Beginning on May 1 for Ontario Line construction, all vehicle traffic will be diverted from the busy downtown street

Manjit Sing

A busy portion of Queen Street will soon be closed to all vehicle traffic for nearly five years as construction of the Ontario Line subway extension continues downtown.

As work on the Ontario Line subway extension continues downtown, a busy section of Queen Street will soon be closed to all vehicle traffic for nearly five years.

From Bay Street to Yonge Street, near the south end of the Toronto Eaton Centre, and from Yonge Street to Victoria Street, just west of St. Michael’s Hospital, traffic will be diverted off Queen Street beginning on May 1.

Between Queen and Albert streets, James Street, which runs north-south between Old City Hall and the Eaton Centre, will also be closed.

Metrolinx claims that the closure will remain in place for an estimated four and a half years.

“With vigorously developed framework both above and underground nearby – especially the TTC’s Line 1 and its current Sovereign tram station – development requirements to occur in the street to securely and productively fabricate the genuinely necessary Ontario Line tram project,” Metrolinx said in an official statement today.

When compared to an approach that involves multiple partial closures, “closing this section of street to vehicle traffic will expedite construction for the project by approximately one year.”

With modified streetcar service on the 501 Queen Street route, the transit agency claims that despite the closure, there will continue to be “consistent access” into the downtown core for transit users.

According to Metrolinx’s statement, “The TTC will continue to provide continuous east-west streetcar service on the 501 streetcar using an alternate route.”

“Trolleys will reroute onto Dundas Road at McCaul Road in the west and Broadview Road in the east.”

A modified version of the 501 that will run more permanently between Adelaide and Richmond streets is also in the works, but it won’t be finished for another ten months.

Until the work is finished, which is expected to be in March of next year, additional shuttle buses will operate in this area of downtown.

Metrolinx expresses that regardless of the conclusion, the Sovereign Road walkways will stay open to people on foot.

“Protected, compelling diversions and wayfinding will guarantee that individuals living in, working in or visiting the region can in any case get to all their #1 shops, eateries and bistros during the conclusion,” it said.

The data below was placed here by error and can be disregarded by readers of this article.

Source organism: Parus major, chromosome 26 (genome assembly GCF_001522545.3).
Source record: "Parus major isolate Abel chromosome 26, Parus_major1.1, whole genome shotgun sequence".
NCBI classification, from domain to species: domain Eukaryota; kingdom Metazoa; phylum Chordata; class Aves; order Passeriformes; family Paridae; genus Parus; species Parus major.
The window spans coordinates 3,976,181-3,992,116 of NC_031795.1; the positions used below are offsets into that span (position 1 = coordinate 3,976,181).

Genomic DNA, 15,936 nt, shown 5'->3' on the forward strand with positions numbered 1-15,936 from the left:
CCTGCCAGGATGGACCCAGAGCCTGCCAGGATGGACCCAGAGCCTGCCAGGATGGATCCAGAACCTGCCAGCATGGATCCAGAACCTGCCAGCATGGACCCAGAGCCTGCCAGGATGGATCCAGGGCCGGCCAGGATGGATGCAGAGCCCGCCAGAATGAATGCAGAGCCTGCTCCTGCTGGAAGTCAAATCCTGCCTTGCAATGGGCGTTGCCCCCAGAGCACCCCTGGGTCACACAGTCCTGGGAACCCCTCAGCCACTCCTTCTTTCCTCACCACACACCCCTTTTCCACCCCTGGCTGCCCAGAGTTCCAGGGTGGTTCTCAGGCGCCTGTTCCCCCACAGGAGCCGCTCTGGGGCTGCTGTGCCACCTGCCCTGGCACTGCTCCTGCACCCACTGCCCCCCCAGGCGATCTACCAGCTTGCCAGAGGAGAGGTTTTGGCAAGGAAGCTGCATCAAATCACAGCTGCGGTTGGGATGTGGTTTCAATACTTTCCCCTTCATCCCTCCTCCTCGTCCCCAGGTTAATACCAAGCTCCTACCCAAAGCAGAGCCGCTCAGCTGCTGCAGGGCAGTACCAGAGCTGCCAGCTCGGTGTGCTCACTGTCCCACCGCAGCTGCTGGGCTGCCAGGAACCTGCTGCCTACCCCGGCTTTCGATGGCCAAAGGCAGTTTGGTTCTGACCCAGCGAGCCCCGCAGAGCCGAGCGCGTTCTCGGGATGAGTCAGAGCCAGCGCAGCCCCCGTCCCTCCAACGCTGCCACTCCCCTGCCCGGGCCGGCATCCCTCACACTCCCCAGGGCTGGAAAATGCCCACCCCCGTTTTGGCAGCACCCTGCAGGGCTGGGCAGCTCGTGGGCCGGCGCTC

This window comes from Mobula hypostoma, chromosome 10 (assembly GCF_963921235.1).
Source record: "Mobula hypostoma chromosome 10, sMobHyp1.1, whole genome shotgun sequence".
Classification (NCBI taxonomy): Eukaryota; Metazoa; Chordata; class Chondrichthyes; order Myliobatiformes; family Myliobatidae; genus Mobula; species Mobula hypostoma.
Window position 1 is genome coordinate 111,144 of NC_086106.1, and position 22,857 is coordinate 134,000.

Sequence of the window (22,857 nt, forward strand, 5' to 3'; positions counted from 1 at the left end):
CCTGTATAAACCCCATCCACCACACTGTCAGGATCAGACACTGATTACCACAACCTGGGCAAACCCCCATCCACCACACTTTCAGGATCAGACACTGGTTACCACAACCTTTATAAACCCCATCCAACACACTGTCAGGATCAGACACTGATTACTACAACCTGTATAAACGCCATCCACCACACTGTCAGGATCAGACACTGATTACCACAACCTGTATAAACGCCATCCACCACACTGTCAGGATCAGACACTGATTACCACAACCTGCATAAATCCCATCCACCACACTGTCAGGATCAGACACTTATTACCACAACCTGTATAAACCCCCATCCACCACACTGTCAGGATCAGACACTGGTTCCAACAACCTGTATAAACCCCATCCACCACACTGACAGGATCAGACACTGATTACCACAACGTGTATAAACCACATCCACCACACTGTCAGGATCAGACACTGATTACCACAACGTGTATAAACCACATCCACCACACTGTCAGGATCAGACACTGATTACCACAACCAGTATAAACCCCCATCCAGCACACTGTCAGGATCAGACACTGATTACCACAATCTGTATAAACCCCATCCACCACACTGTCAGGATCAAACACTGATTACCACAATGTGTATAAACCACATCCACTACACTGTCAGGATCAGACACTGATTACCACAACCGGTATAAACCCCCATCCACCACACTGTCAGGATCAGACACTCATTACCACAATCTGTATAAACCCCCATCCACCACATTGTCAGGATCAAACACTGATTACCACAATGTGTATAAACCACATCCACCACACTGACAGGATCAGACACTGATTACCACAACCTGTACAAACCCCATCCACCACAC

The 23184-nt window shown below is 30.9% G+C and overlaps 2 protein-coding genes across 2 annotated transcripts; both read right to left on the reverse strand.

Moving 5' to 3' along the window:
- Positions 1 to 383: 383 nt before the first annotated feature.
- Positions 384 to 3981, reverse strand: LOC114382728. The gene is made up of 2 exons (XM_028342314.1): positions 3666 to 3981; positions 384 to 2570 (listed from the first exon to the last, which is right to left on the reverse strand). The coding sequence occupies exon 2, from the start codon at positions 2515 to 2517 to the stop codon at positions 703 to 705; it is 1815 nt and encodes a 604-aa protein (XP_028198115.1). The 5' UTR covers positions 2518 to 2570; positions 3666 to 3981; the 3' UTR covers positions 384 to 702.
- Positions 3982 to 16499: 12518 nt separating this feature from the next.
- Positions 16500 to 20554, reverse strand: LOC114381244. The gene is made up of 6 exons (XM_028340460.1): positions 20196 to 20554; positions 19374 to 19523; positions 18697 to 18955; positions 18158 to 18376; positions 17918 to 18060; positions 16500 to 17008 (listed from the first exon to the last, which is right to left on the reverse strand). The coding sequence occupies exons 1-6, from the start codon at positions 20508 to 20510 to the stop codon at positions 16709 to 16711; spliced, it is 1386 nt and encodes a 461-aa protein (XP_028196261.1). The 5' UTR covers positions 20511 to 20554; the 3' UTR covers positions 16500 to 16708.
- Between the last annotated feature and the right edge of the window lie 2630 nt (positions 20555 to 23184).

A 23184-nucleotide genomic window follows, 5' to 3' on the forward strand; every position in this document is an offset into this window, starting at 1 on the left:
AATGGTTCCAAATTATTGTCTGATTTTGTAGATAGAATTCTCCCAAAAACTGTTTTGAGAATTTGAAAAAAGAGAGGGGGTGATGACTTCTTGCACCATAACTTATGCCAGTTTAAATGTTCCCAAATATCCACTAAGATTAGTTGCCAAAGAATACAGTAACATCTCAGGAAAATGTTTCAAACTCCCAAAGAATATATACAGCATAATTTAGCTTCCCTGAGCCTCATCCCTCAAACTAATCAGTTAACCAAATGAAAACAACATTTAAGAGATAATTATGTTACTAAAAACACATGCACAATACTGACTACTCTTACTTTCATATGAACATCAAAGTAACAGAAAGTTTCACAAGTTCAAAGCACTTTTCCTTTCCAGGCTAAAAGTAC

This encourages some downtown business owners, but they worry that the years-long construction might hurt their bottom line.

John Kiru, the Executive Director of the Toronto Association of Business Improvement Areas (TABIA), stated to earlier this year, “The reality is, if the [Eglinton] Crosstown is any indication, these kinds of projects have an impact on the local community.”

“We understand that the long-term impact will be beneficial to businesses as well as the community’s economic and social well-being, but the question is whether those businesses will survive long enough to actually benefit from that?”

Kiru additionally expressed that regardless of Metrolinx’s confirmations that all organizations will stay available to walkers during development, there are different elements to remember.

What procedures will be followed for delivery? Even though the sidewalks are open, what are the plans if a truck is unable to make deliveries there? Kiru inquired.

“Ideally we’ll have individuals in the city, walking the manner in which they truly do at this moment, yet there will be finished off regions; how would we guarantee that it’s kept clean, or that the litter receptacles are gotten?”

According to Kiru, business owners in the city are also concerned that the Ontario Line project might continue to be postponed, just like the Eglinton Crosstown LRT has been.

Nevertheless, according to Kiru, the majority of Toronto business owners are aware that the city requires new transportation infrastructure and support the construction of a new subway line.

Metrolinx says that once the Ontario Line is finished, it will “oblige almost 400,000 day to day trips and decrease swarming on the TTC’s bustling Line 1 by up to 15 percent.”

However, the agency claims to be aware of the difficulties associated with building new transit projects in urban areas with a high population density.

“Metrolinx is cooperating with the City, TTC, service organizations and others to guarantee an organized way to deal with overseeing traffic influences, laying out substitute travel courses, and giving individuals greater consistency with trip arranging,” it said in the delivery.

“Metrolinx will also be establishing a community liaison committee for this area,” according to the company’s website. “This committee will serve as a collaborative forum to come up with creative solutions and mitigation efforts to minimize the impacts on businesses and communities.”

The 15-stop, 15.6-kilometer Ontario Line will run from Show Spot through the midtown center along Sovereign Road prior to traveling north to the Ontario Science Center. Currently, completion is anticipated for 2031.

Related Articles

Back to top button